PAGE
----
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Old 27th November 2009, 11:30   #16
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Yesterday, I was reading about the CEO or MD of a famous hospital chain. It was about how they grew the business, the revenue running into thousand crores, expansion plans etc., So what is it about doctors and professionalism that we are talking now?
Also, the young women are different now. They dont want any complications nor the pain during delivery, some complications that may occur even after normal delivery (there is a lot that can be botched up even in normal deliveries). And there is no need to worry about the money.
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Old 27th November 2009, 11:39   #17
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All the big name hospitals have become commercial and don't care about the patients at all. This is becoming a trend. GOD! what has happened to Bangalore!
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Old 27th November 2009, 11:48   #18
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I agree with Pramod, at least they wont take you for this big a ride (threadstarter's case).

Many docs prescribe C-Section because they also dont want to take a risk which can affect their reputation. But normal deliveries do happen.

In my case, my wife was happy the moment they told that its gonna be a C-Section. Her BP dropped and babies heartbeat also came down and that's the reason why they suggested it - at least we could see that the baby's heartbeat was low.

But afterwards, they didnt put her (baby) in observation with the Jaundice reason. What the doc strongly suggested was that we need to take the baby to direct sulight for 10-15 minutes in the morning and evening to minimize the risk. We did that and all is fine.

Bangalore is a different case than Kerala. People dont know each other well, So many IT folks with money, and there is no wonder hospitals are commercializing things.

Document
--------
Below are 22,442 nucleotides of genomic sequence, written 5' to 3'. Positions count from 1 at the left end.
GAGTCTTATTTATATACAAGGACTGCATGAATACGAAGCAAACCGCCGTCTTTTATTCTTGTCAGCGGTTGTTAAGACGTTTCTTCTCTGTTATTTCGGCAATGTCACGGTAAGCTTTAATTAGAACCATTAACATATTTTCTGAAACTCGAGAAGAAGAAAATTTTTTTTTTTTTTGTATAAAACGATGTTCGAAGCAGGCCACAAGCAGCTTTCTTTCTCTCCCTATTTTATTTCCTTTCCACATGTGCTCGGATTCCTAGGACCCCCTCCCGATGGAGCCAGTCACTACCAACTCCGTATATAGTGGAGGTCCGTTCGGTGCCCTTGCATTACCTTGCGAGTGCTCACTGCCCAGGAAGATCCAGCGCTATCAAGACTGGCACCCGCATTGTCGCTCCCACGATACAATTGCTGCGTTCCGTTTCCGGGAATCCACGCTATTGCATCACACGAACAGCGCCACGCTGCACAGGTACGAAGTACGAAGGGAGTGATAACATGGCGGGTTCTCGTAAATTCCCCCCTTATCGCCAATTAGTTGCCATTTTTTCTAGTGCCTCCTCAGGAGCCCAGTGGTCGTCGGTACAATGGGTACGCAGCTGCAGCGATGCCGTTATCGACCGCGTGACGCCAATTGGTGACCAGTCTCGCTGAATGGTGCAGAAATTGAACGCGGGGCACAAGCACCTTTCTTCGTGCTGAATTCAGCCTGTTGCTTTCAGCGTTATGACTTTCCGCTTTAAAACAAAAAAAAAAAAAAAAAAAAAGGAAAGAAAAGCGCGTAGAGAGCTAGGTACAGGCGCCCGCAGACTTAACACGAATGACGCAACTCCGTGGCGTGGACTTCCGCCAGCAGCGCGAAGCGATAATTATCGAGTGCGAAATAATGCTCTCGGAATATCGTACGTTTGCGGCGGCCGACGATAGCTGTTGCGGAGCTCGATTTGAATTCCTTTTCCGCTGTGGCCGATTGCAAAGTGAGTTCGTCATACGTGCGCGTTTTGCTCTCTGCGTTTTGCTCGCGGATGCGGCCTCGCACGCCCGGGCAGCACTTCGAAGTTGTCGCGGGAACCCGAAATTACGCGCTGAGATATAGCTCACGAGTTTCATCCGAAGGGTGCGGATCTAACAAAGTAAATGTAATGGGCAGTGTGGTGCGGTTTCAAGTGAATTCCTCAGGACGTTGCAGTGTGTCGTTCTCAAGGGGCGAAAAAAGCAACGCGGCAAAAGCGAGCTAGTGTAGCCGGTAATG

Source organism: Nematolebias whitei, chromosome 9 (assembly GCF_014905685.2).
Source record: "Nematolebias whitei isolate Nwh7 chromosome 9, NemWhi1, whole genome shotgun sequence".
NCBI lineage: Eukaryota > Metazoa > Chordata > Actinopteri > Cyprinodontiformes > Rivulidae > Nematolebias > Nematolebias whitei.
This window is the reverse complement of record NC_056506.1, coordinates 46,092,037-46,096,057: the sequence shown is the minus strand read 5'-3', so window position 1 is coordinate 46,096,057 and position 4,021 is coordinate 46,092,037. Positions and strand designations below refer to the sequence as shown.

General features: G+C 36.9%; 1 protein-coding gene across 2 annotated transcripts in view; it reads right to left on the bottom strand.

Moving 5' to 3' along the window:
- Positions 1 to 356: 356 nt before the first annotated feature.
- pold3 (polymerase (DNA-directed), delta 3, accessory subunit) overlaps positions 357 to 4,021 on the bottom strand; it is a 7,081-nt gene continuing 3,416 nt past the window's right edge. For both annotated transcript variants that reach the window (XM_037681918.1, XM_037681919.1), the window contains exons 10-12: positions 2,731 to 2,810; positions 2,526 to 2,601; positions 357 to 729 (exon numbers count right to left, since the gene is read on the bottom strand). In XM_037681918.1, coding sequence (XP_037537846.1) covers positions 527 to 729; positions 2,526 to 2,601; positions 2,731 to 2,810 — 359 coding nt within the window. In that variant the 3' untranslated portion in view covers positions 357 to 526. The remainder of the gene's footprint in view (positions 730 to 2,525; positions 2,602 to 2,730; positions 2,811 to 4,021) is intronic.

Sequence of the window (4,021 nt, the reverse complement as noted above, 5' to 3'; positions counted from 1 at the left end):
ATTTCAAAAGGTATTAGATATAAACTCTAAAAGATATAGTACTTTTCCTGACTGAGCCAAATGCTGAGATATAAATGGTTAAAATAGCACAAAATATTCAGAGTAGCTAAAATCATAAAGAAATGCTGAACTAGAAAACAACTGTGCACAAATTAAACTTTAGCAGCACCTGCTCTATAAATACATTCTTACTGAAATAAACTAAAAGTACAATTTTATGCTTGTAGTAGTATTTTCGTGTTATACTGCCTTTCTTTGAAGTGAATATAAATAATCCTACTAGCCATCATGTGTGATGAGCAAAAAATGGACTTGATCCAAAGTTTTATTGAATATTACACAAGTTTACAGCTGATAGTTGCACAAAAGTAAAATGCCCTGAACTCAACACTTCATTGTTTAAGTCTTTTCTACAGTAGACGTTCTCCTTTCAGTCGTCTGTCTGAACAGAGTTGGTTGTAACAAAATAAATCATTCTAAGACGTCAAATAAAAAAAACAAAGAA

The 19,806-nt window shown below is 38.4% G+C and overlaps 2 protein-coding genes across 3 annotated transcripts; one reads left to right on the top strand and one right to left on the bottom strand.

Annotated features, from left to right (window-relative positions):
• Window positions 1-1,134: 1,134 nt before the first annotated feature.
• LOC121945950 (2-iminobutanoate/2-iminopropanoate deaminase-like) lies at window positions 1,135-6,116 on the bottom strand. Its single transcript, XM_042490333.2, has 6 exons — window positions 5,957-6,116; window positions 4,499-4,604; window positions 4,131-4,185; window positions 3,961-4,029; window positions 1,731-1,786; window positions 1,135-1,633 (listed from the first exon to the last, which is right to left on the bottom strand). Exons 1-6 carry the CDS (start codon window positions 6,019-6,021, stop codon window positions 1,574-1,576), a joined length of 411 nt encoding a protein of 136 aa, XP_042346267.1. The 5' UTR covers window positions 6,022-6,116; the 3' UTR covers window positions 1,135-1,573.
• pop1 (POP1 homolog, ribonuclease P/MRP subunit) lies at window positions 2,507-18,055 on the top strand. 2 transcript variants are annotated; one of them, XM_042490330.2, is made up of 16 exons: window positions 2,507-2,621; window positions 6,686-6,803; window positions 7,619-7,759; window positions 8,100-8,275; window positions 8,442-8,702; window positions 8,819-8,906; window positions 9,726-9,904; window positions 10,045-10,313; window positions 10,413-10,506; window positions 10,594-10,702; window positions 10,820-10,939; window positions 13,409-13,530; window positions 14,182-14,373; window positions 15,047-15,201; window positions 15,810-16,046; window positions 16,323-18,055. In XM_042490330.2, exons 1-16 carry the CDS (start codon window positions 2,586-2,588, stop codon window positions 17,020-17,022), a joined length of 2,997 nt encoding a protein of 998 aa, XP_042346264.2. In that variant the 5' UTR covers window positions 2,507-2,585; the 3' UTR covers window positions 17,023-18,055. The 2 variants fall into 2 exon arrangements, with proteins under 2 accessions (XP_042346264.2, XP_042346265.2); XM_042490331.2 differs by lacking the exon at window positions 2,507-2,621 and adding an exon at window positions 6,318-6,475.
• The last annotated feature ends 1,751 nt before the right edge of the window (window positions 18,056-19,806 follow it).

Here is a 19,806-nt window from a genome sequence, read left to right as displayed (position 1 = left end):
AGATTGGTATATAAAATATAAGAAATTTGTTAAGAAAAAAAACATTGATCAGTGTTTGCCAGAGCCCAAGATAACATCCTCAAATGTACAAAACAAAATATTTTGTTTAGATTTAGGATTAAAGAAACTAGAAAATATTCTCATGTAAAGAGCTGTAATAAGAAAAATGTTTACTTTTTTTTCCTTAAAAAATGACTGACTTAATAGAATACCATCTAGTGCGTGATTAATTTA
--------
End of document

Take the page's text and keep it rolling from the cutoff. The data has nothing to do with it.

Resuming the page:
Last edited by clevermax : 27th November 2009 at 11:57.
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Old 27th November 2009, 11:58   #19
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Health insurance seems to be a double edged sword. A kind of Murphy's law seems to apply the moment the hospital knows you have health insurance - the bill amount some how grows to absorb all the available limit under your policy! And the pity is, even people with no insurance have to soon foot the same kind of bills for all treatments.

Have a look at these two recent news items:

State insurance scheme goes awry as hospitals are blacklisted - Chennai - City - The Times of India

To up insurance bills, docs remove patients' uterus - Chennai - City - The Times of India
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Old 27th November 2009, 13:12   #20
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In our case, right from the beginning every thing was normal and hence doctor also went for normal delivery.
After my wife experienced pain at around 4:00 in the morning, we went to hospital - reached there by 4:20. But afterwards we had to wait as it was just start of labor - pelvics to be expanded to start the labor procedures.
At around 12:15 she went in the labor room. Injection given to induce pain.
At around 15:00 pain started. But inspite of the best efforts of doctors and nurses, she could not deliver the baby till 17:00.
After this, doctor came out and explained that my wife is really exhausted. Also if the baby is not delivered for so long, there are chances that baby might swallow meconium. So it is better to go for c-section.

Infact they got signature and other formalities done and make the operation room ready. They were just waiting for the surgoen who would arrive in 15 minutes. But then they tried normal techniques too in parallel - and in another 5 to 10 mins my son is born.
Right from the beginning, their intention is the well being and the money came second. I would say there are still hospitals doing good things. Only thing is we need to identify such hospitals.
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Old 27th November 2009, 13:56   #21
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Hey, Sounds familiar. Had a baby 6 months back.

This is a tricky stuff as there is judgment involved, which most of us are not competent to judge.

Do check the following two links, which may help to educate yourself better. There is pleanty more on the web.

Welcome to Birth India

Home

We changed out doc mid way as she was not comfortable discussing her approach & the reasons she would decide a C-section.

We eventually did find a place which was transparent and openly discuss in detail the pros & cons of each decision they take.
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Old 27th November 2009, 14:19   #22
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They say no two deliveries are the same.
I think its unfair to expect the doctor to predict in advance whether c section will be required or not. Childbirth is after all a complicated process in which anything can cause complications.
Between high rate of miscarriages and high rate of c-sections, i'll choose the latter any day.
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Old 27th November 2009, 14:53   #23